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Capital One customers to lose cashback rewards on credit cards following EU ruling

EU 's decision to cut down on fees charged by credit card issuers to retailers has been labelled 'unsustainable' by company

Rose Troup Buchanan
Saturday 11 April 2015 12:18 BST

The UK’s largest credit card provider has announced that it will no longer offer cashback rewards, labelling them "unsustainable", after a new EU law was passed last month.

It is thought that other companies may follow Capital One’s decision, significantly curtailing customers’ air miles and cash bonuses in response to legislation from Brussels.

The European ruling will cap so-called ‘interchange fees,’ charged by card issuers to retailers when a debit or credit card is used as payment.

Money reaped by the companies – such as Capital One – under this system allow them to offer customers savings or discounts.

But the European Commission claims the practice, which can be as high as 1.5 per cent on every transaction, costs retailers across the Eurozone EURO9 billion annually.

The new rules, due to pass into law later this month, would see costs capped at 0.2 per cent for debit and 0.3 per cent for credit transactions.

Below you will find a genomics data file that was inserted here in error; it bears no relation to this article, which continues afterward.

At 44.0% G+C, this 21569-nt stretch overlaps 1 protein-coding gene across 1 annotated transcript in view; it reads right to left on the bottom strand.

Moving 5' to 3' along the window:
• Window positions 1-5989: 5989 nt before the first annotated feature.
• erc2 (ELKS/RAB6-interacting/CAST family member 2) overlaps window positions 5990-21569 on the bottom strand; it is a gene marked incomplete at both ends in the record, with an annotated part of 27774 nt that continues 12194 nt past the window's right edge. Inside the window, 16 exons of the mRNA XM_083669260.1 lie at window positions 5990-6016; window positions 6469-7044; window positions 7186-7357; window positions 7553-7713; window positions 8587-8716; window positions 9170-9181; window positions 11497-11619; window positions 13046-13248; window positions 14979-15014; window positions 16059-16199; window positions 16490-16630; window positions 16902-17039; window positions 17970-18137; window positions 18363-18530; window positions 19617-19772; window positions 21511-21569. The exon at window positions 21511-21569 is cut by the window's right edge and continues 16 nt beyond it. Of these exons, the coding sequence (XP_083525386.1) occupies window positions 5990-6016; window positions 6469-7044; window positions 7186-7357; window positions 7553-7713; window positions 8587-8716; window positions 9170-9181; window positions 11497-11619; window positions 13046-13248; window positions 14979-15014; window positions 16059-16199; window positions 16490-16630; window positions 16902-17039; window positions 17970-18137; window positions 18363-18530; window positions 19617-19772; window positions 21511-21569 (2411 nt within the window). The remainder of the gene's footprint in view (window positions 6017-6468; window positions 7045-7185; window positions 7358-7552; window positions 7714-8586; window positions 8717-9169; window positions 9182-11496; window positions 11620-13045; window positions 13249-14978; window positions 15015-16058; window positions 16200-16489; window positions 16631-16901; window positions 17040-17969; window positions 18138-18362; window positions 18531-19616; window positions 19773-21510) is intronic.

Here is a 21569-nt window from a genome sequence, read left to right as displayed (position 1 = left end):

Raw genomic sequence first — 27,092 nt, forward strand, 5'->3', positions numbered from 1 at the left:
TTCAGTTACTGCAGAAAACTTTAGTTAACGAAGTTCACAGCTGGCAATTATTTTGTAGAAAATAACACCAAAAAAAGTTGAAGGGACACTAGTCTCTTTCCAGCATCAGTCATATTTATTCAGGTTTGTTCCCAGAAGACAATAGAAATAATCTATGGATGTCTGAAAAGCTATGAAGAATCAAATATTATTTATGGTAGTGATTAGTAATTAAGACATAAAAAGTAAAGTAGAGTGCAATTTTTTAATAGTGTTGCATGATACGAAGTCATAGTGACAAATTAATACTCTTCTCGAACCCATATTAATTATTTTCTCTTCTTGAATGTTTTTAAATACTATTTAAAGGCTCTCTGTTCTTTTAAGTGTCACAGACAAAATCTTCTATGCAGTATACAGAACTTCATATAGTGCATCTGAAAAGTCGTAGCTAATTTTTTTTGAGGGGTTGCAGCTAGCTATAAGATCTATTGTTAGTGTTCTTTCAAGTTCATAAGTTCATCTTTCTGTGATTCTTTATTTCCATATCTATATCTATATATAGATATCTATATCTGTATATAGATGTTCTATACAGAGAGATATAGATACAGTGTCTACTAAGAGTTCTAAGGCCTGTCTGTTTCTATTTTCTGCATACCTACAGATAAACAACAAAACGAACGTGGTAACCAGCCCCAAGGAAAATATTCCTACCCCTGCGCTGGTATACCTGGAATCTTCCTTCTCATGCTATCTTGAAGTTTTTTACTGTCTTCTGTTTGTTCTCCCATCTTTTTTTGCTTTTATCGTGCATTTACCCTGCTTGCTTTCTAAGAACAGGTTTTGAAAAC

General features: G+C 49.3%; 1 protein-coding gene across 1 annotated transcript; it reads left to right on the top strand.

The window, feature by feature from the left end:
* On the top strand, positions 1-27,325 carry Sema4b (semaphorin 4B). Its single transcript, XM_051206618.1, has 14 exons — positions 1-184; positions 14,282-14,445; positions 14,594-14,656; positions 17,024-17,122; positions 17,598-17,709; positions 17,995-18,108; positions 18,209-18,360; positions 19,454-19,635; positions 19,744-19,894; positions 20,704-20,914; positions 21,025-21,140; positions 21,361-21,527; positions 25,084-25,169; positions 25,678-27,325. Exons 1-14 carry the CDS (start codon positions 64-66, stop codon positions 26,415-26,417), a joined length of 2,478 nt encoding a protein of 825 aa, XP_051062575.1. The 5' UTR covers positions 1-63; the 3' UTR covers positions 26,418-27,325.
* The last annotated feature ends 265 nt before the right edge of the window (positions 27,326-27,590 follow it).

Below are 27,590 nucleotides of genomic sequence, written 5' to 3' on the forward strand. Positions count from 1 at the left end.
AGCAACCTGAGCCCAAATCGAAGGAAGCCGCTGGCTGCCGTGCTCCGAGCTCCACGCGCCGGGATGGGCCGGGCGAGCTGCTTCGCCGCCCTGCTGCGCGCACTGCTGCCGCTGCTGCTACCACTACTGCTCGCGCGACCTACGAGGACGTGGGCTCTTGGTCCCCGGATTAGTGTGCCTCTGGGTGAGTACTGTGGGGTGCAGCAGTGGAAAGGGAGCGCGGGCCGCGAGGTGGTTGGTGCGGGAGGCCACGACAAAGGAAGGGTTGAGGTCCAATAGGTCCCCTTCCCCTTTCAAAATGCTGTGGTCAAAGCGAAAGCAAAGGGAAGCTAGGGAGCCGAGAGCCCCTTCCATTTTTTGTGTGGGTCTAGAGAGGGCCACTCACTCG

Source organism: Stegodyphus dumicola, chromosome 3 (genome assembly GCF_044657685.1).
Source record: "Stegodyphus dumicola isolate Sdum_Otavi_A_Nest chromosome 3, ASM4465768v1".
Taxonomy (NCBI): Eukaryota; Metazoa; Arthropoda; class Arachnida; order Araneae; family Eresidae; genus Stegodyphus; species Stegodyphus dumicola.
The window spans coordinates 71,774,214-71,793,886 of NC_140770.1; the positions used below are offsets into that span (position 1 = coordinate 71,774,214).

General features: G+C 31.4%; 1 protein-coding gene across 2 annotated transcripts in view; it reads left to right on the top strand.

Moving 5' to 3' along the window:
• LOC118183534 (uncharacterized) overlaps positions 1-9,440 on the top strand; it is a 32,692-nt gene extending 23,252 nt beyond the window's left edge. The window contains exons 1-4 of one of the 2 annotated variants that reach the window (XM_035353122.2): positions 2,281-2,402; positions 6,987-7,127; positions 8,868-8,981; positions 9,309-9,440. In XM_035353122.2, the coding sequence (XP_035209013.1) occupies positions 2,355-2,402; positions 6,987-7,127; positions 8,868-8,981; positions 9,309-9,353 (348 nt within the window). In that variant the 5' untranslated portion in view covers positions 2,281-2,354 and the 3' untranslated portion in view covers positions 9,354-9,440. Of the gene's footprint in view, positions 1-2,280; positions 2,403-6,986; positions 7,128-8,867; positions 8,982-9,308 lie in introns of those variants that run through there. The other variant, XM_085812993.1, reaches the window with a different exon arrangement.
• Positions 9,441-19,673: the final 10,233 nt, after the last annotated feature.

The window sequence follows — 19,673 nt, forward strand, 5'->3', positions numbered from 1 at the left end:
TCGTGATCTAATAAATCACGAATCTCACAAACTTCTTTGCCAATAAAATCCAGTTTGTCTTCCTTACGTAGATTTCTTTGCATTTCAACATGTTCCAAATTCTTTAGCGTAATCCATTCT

In response, Capital One said in a statement to The Independent that it’s cards, which pay customers up to 5p for every £1 per transaction, were “no longer sustainable”.

With immediate effect, the company has removed the cards from sale and told existing customers that from 1 June the amount earned would be less.

Industry experts suggest that the loss to card issuers could amount to as much as £2.4 billion and although UK retailers will benefit from the legislation, there was no guarantee that these savings would be passed on to consumers.

Moneysupermarket expert Kevin Mountford said: “This is a classic case of regulators, in this case European, trying to act with the consumer in mind, only for the policy to come back to bite the very people it was supposed to help.”

"Its new rules won't just hit cashback cards, all loyalty programmes are at risk because something will have to give when card companies are squeezed," Mr Mountford told The Daily Telegraph.

There are an estimated 95.7 million debit and 61.7 million credit cards in circulation in the UK.

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